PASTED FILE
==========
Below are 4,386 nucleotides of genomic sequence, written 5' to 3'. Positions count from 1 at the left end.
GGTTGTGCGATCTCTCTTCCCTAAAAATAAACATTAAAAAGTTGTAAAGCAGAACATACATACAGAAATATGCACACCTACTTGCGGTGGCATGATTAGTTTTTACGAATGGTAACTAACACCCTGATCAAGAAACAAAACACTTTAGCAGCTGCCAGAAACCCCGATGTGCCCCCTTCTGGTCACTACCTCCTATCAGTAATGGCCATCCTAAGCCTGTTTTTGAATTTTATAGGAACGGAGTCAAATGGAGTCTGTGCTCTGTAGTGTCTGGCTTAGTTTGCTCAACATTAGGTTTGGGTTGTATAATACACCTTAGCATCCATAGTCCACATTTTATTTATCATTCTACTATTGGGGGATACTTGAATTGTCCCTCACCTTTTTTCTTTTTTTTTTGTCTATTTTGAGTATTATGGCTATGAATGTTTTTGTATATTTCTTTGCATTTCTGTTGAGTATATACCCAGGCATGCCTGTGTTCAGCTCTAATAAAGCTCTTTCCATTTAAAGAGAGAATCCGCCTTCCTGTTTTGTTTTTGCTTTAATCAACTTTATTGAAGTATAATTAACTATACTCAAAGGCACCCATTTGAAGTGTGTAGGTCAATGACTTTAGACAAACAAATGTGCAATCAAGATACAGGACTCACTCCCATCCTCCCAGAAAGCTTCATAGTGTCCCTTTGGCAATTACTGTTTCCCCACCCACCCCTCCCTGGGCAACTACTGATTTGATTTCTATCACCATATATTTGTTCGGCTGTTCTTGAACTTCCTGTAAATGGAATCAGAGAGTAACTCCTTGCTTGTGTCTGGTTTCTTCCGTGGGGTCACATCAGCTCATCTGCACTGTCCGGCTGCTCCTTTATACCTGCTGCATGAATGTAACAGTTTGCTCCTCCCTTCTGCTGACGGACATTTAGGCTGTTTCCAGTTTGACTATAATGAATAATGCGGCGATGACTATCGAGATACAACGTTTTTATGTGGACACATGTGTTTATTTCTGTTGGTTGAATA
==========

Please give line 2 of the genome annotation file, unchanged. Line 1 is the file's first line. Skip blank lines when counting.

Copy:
GGTTGTGCGATCTCTCTTCCCTAAAAATAAACATTAAAAAGTTGTAAAGCAGAACATACATACAGAAATATGCACACCTACTTGCGGTGGCATGATTAGTTTTTACGAATGGTAACTAACACCCTGATCAAGAAACAAAACACTTTAGCAGCTGCCAGAAACCCCGATGTGCCCCCTTCTGGTCACTACCTCCTATCAGTAATGGCCATCCTAAGCCTGTTTTTGAATTTTATAGGAACGGAGTCAAATGGAGTCTGTGCTCTGTAGTGTCTGGCTTAGTTTGCTCAACATTAGGTTTGGGTTGTATAATACACCTTAGCATCCATAGTCCACATTTTATTTATCATTCTACTATTGGGGGATACTTGAATTGTCCCTCACCTTTTTTCTTTTTTTTTTGTCTATTTTGAGTATTATGGCTATGAATGTTTTTGTATATTTCTTTGCATTTCTGTTGAGTATATACCCAGGCATGCCTGTGTTCAGCTCTAATAAAGCTCTTTCCATTTAAAGAGAGAATCCGCCTTCCTGTTTTGTTTTTGCTTTAATCAACTTTATTGAAGTATAATTAACTATACTCAAAGGCACCCATTTGAAGTGTGTAGGTCAATGACTTTAGACAAACAAATGTGCAATCAAGATACAGGACTCACTCCCATCCTCCCAGAAAGCTTCATAGTGTCCCTTTGGCAATTACTGTTTCCCCACCCACCCCTCCCTGGGCAACTACTGATTTGATTTCTATCACCATATATTTGTTCGGCTGTTCTTGAACTTCCTGTAAATGGAATCAGAGAGTAACTCCTTGCTTGTGTCTGGTTTCTTCCGTGGGGTCACATCAGCTCATCTGCACTGTCCGGCTGCTCCTTTATACCTGCTGCATGAATGTAACAGTTTGCTCCTCCCTTCTGCTGACGGACATTTAGGCTGTTTCCAGTTTGACTATAATGAATAATGCGGCGATGACTATCGAGATACAACGTTTTTATGTGGACACATGTGTTTATTTCTGTTGGTTGAATA